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Reproducible Data Management: Find Research Data

Information and resources for reproducible data management for the UCSF research community

Director of Data Science and Open Scholarship

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Ariel Deardorff

Narrow Down the Research Question

Before diving into your search, take a minute to think about what data you are interested in and where it might be located. Review the Library's Information Literacy guide for advice on focusing your topic.

  1. What is the topic? What are the key concepts? (ex: cervical cancer screening, infant mortality)
  2. What is the unit of analysis? (ex: older adults, families, hospitals)
  3. What region? (ex: US, Nation, San Francisco)
  4. What time period? (ex: Date limits)
  5. What variables do you need for your research?
  6. Who would have this kind of data? (ex: federal government, health department, physicians organizations, etc.)

Once I have my topic, then what?

There are many ways to find research data. You can search directly in data repositories, check out the literature to see what data other researchers are citing or try a google search. Depending on your topic one approach might work best or you might need to try all three.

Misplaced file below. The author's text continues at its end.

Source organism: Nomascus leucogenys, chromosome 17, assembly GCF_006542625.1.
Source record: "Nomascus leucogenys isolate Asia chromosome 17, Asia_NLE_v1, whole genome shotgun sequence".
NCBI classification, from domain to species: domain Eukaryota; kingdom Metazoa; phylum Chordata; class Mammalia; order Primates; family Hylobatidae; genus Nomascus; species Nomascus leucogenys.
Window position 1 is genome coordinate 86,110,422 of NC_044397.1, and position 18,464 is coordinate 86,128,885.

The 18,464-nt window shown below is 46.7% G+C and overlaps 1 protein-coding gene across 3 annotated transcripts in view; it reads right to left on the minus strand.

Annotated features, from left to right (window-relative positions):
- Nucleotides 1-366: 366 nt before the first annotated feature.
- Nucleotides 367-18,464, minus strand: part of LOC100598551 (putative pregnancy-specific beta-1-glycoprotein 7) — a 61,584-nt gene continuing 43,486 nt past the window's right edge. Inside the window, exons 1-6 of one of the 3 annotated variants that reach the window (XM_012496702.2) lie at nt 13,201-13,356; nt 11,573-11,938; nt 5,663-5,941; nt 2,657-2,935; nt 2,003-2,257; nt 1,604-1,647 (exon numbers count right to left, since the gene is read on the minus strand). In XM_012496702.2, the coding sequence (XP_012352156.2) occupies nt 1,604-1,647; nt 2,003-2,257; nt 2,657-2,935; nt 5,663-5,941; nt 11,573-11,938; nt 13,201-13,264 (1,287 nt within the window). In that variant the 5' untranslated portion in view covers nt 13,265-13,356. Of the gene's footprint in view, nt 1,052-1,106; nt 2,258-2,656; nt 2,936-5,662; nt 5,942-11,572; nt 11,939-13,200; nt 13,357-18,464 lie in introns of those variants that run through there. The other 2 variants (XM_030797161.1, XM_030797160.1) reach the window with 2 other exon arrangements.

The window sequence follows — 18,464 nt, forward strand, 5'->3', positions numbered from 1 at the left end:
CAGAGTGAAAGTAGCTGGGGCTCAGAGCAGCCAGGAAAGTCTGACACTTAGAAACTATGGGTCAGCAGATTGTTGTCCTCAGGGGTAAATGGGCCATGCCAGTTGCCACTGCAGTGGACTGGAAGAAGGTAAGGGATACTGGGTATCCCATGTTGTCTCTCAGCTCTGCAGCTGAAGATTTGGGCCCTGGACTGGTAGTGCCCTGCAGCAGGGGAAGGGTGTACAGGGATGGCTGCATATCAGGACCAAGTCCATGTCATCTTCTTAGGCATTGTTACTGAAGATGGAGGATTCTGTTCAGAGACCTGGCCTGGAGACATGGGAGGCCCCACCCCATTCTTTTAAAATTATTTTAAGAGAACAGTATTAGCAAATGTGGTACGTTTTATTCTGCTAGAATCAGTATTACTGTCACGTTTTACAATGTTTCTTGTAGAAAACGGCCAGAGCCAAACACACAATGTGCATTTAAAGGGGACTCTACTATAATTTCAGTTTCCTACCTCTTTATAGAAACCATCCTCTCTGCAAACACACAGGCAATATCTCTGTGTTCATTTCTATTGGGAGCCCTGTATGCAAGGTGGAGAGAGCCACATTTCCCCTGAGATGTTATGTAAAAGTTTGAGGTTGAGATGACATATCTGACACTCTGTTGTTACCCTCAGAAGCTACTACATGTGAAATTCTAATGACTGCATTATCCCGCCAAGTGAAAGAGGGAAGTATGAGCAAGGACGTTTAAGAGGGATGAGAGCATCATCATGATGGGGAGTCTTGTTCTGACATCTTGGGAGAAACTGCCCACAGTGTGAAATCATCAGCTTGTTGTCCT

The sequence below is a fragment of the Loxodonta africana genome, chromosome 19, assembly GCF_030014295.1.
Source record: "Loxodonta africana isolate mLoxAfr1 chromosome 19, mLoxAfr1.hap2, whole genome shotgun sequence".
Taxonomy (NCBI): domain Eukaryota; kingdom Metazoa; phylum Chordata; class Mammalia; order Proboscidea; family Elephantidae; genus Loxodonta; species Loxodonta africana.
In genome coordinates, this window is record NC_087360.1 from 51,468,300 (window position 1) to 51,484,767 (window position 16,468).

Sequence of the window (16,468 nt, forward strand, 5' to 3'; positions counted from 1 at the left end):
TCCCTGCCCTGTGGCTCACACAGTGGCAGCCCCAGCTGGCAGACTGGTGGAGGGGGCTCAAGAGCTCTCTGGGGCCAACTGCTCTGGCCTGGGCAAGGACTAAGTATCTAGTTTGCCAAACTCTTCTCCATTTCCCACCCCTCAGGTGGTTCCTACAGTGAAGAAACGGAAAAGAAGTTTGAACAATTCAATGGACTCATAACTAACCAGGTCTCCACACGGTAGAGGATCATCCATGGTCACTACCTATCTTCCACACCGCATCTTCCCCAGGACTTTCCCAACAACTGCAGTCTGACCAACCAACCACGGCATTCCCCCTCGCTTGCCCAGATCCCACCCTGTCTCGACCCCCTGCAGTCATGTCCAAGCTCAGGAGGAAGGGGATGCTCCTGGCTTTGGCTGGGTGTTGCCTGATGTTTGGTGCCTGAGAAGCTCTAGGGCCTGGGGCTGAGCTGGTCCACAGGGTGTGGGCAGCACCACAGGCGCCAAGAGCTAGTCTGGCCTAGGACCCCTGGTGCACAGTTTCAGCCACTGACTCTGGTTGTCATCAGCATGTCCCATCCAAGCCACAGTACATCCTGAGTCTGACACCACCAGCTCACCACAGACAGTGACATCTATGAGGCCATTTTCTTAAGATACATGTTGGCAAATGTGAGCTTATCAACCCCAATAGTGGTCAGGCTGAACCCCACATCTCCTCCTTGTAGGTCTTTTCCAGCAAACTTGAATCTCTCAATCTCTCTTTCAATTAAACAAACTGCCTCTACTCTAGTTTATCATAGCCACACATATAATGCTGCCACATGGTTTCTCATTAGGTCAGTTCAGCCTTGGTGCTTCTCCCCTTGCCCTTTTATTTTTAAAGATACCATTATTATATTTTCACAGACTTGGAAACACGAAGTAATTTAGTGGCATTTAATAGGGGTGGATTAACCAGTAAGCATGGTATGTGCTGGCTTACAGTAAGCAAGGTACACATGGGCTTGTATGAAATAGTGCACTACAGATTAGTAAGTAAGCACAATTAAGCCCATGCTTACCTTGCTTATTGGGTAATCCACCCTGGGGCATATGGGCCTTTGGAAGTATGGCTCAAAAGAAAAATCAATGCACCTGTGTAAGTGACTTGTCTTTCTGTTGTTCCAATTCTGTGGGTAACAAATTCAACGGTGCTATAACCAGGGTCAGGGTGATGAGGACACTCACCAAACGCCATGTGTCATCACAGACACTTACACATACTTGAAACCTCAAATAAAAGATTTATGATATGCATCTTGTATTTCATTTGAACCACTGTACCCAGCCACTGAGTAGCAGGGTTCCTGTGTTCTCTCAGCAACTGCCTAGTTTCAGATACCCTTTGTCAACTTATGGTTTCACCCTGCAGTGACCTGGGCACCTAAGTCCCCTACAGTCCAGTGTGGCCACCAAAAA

Searching the Literature via PubMed

By searching PubMed you can find articles where other researchers have cited or linked to data relevant to your research topic. Here are some tips:

Searching Data Repositories

Data repositories are excellent places to search for data, especially if there is a repository for your discipline or data type. Below are some of the most common data repositories relevant to UCSF researchers.

Clinical Data

Social Science & Public Health Data

Biomedical Data

Other Places to Find Data and Data Repositories

Searching the Web via Google

Google is a great resource for finding data that is located on government websites as well as in data repositories. Here are some tips for refining your search:

  • Search with keywords. For example: ("data" and "cervical cancer screening") OR ("data repository" and "cancer")
  • Use Google search tools
    • intitle: to find page titles with specific keywords (ex: “cervical cancer screening” AND intitle:data)  
    • site: to filter to certain website domains (ex:,,
    • filetype: to filter to certain kinds of files (ex: filetype:csv for spreadsheets)


Other Options for Finding Data

If you are still not finding the data you need consider these other steps:

  • If data is collected by an organization, it's possible the data is located on their website
  • Networking! Reach out to colleagues for permission and access to datasets